Long story short: Shpongle was unable to perform last minute, which resulted in Umphrey’s taking over the Late Night, after many cries from long-time Bonnaroo fans who shouted how essential it was for a jam band to take the night slots as well. Needless to say, every show toppled the energy of the last and made it one more night without sleep, because even the Silent Disco, Snake and Jakes, and the parties in the surrounding pods made you never want to get back to the campsite.

And somehow there it was, Sunday: The final day. I fell in love with the place and was not emotionally ready to say good-bye. I decided to be responsible and load the car up early so that way I could enjoy the rest of the day without a worry of having to pick up that night before leaving. It felt like I was breaking up with Bonnaroo, and I was saying, “C’mon, baby, don’t leave me.” Alas, I embraced it to enjoy the final day. This was the only day I had to check out the Comedy and Cinema tent, which I would recommend regardless of what day you visit. It refreshes you for more music festival marathoning with its circus-like feel, quirky performers, and that A/C. I can see myself going back just for the A/C, but this time it was to see Hannibal Buress. As a long-time fan, I couldn’t miss out on what his set would be like at a festival. To experience something like this, make your way to Roo, because it’s the only music festival with a fully programmed comedy lineup; to some it may sound odd, but it’s the perfect fit once you experience Bonnaroo for yourself. He took the stage alongside DJ Tony Trimm, clips of him fornicating with inanimate objects, and a voice changer equipped to be as honest and gut-wrenchingly hilarious with material focusing on Bonnaroo. It really is a one-of-a-kind experience. Like Bonnaroo and everything around it, the festival itself is a one-of-a-kind experience that no other festival has been able to do for me. Sunday night was a farewell but a happy farewell: knowing I just witnessed one of the coolest, unique, and happiest places on Earth (pfft. Disney.) 

Hannibal Burress. Courtesy of Yvonne Gougelet.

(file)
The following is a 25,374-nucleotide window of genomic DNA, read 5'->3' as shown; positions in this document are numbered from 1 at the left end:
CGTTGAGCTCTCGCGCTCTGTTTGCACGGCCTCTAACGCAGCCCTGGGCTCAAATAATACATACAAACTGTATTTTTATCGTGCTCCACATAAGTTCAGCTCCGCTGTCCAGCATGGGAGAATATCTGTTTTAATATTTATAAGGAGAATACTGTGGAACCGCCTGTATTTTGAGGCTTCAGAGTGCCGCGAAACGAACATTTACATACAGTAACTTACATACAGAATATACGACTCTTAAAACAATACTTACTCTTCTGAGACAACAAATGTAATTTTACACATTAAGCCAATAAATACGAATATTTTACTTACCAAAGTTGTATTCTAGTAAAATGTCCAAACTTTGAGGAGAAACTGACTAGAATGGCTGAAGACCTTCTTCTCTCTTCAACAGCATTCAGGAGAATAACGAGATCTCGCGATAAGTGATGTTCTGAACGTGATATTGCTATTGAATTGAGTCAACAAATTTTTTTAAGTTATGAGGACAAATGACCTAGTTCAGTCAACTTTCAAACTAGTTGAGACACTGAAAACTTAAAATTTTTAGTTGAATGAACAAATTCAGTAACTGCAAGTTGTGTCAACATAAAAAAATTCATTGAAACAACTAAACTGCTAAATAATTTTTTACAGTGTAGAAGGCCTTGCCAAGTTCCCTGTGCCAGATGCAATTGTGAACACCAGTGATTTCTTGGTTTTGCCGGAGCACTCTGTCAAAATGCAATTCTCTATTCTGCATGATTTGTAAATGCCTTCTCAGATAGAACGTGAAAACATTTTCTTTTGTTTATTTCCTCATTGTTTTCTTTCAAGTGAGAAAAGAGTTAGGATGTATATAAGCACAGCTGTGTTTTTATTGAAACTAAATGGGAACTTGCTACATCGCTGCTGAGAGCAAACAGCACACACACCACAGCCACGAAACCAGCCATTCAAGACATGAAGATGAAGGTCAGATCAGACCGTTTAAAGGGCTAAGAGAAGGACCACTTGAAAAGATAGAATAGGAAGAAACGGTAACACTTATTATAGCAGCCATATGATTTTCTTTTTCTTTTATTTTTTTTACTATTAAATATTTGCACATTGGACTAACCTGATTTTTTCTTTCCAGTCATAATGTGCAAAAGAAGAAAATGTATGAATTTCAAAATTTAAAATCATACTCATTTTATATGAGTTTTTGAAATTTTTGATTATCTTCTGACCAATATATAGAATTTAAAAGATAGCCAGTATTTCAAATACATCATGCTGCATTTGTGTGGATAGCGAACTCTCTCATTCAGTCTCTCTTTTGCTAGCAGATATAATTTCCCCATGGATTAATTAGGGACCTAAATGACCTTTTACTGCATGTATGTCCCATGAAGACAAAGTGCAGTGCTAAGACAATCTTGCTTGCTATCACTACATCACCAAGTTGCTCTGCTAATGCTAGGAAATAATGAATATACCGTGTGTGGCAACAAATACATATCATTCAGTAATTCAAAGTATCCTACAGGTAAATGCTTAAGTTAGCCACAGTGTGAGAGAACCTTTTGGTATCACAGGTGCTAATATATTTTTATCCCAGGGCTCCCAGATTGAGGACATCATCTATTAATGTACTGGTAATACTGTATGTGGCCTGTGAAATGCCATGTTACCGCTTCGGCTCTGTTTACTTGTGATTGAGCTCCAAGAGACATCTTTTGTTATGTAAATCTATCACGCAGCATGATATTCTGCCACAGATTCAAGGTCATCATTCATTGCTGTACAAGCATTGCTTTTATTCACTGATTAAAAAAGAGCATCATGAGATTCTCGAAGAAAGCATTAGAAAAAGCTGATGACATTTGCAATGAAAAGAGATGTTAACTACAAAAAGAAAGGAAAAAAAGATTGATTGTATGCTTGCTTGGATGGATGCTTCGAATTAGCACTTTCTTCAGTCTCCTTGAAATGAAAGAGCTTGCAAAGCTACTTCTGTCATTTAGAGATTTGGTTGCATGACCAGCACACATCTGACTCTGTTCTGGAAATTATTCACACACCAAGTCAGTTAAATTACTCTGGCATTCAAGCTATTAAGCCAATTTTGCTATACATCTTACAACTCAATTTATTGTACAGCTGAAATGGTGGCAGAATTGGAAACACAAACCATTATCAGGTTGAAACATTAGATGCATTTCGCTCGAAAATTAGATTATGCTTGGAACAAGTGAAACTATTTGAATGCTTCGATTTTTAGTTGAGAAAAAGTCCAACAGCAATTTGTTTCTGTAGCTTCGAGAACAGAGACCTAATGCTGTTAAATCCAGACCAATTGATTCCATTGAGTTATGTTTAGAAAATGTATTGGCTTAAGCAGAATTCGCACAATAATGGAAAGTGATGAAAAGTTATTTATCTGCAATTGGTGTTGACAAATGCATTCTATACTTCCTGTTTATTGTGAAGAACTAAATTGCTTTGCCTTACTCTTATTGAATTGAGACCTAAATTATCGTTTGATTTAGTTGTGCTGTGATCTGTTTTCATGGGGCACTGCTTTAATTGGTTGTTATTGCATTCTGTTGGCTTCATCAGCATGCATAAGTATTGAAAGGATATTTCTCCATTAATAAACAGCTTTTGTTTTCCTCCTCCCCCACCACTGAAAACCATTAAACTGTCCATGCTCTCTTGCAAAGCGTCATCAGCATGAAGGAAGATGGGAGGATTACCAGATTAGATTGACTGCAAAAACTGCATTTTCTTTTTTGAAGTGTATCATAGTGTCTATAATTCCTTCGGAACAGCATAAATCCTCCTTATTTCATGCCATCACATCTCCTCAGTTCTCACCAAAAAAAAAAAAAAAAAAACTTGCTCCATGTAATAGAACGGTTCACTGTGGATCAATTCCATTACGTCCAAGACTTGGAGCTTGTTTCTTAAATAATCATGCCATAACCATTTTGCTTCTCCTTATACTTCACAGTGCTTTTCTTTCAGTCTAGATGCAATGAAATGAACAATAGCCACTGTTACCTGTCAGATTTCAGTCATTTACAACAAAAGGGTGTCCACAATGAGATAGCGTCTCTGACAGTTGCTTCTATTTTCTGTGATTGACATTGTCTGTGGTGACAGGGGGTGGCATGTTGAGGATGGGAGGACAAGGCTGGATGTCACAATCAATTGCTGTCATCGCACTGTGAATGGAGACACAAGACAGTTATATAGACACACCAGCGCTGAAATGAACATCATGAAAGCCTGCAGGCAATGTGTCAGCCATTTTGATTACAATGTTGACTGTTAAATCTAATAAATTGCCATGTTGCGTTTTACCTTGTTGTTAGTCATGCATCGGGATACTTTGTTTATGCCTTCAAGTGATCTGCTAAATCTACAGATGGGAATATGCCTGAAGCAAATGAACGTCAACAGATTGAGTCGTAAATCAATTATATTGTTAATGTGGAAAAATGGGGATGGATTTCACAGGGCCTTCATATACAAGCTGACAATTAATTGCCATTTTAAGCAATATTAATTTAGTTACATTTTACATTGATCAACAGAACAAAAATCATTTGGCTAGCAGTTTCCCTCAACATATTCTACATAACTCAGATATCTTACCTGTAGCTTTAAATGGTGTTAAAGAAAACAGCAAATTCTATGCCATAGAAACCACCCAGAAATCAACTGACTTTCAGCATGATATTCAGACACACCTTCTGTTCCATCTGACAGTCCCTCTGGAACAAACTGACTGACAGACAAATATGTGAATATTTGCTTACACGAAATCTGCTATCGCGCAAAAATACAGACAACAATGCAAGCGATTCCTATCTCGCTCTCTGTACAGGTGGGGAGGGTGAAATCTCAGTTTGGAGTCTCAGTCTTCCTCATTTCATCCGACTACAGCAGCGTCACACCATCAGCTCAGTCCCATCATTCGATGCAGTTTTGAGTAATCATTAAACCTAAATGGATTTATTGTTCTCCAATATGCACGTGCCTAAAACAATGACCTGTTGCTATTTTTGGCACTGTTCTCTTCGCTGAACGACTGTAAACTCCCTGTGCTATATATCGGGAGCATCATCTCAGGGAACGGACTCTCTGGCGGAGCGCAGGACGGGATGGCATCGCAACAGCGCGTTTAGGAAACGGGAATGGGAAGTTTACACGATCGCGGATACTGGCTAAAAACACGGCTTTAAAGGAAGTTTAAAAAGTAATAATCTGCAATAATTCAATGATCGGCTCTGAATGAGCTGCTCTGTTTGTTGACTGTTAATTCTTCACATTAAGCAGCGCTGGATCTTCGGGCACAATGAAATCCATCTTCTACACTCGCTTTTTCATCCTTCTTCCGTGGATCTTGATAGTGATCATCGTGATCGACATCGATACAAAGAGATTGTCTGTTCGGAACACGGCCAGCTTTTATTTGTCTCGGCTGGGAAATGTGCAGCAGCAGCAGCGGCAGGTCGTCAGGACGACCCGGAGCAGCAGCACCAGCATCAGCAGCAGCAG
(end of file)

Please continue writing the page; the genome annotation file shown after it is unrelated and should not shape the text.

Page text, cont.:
Closing Thoughts of the festival: For many, many months knowing that I would be attending Bonnaroo in June, my mind was not entirely sure what that would mean. I had heard tons about the festival and even more concerning the corporate changes the festival was experiencing. Set aside what loyal fans had to say about its changes and the previous year being a large decline in attendance, 2017 genuinely proved itself to be a crucial year for the future of a place that so many people call home. That, ultimately, is what stuck with me. I had never met so many people in my life who were so happy to be back to a place such as this festival. The loyalty and dedication to the trek back for another year at Bonnaroo is inspiring. It reminds anyone of the importance of life to those who love music and expression of all sorts, and Bonnaroo allows every single one of us to express ourselves in ways I have never seen happen before. If the corporate atmosphere that is taking over Bonnaroo is changing anything, its definitely not that. I can understand that when change is in the midst, it feels like it won’t be for the better, but to be an impartial viewer of the history of Bonnaroo, Bonnaroovians have the last say on the fate of this festival. Lineups will always change with the times, and the acquisition from LiveNation only means that it will be dedicating itself to making sure it will have a a lineup worthy of attracting fans of every age, culture, gender, personality, etc., so they, too, can be a part of the Bonnaroo culture. As for the actual culture of Bonnaroo, as I’ve gathered from long-time attendees, it’s not going anywhere because it’s what makes Bonnaroo such a bucket-list item for music lovers in the first place. 

Bono from U2. Courtesy of Thornton Drury.

Yes, it’s changing. Only for the better. We were able to get more organization, better bathrooms and facilities, a cardless system, and the largest music promotion company in the world dedicated to bringing the world’s largest and upcoming acts to the farm. The headliners this year spoke eons of how much dedication will be put for further years: We got alumni such as Flume, Chance The Rapper, and Red Hot Chili Peppers. We also got legends like U2,which a Bonnaroo ticket price alone would pay for a stadium appearance from them. Not everyone is able to say they saw U2 in his lifetime, but the LiveNation partnership will allow more performances like this to come to the Farm. As for acts like Travis Scott, The Weeknd, and Lorde, it’s the festival’s duty to grow with the music industry. It doesn’t mean that the festival will now only tend to younger audiences, but it must tend to anyone who wants to experience Bonnaroo.

The Weeknd. Courtesy of Thornton Drury.

It’s changing, it’s growing, and it’s in a spot where the future direction is unknown, but after a year like 2017, where we saw extreme care, a growth in attendance, and not a negative comment in sight from attendees, I think festival fans everywhere have plenty to look forward to when it comes to the future of Bonnaroo as one of the true kings of music festivals.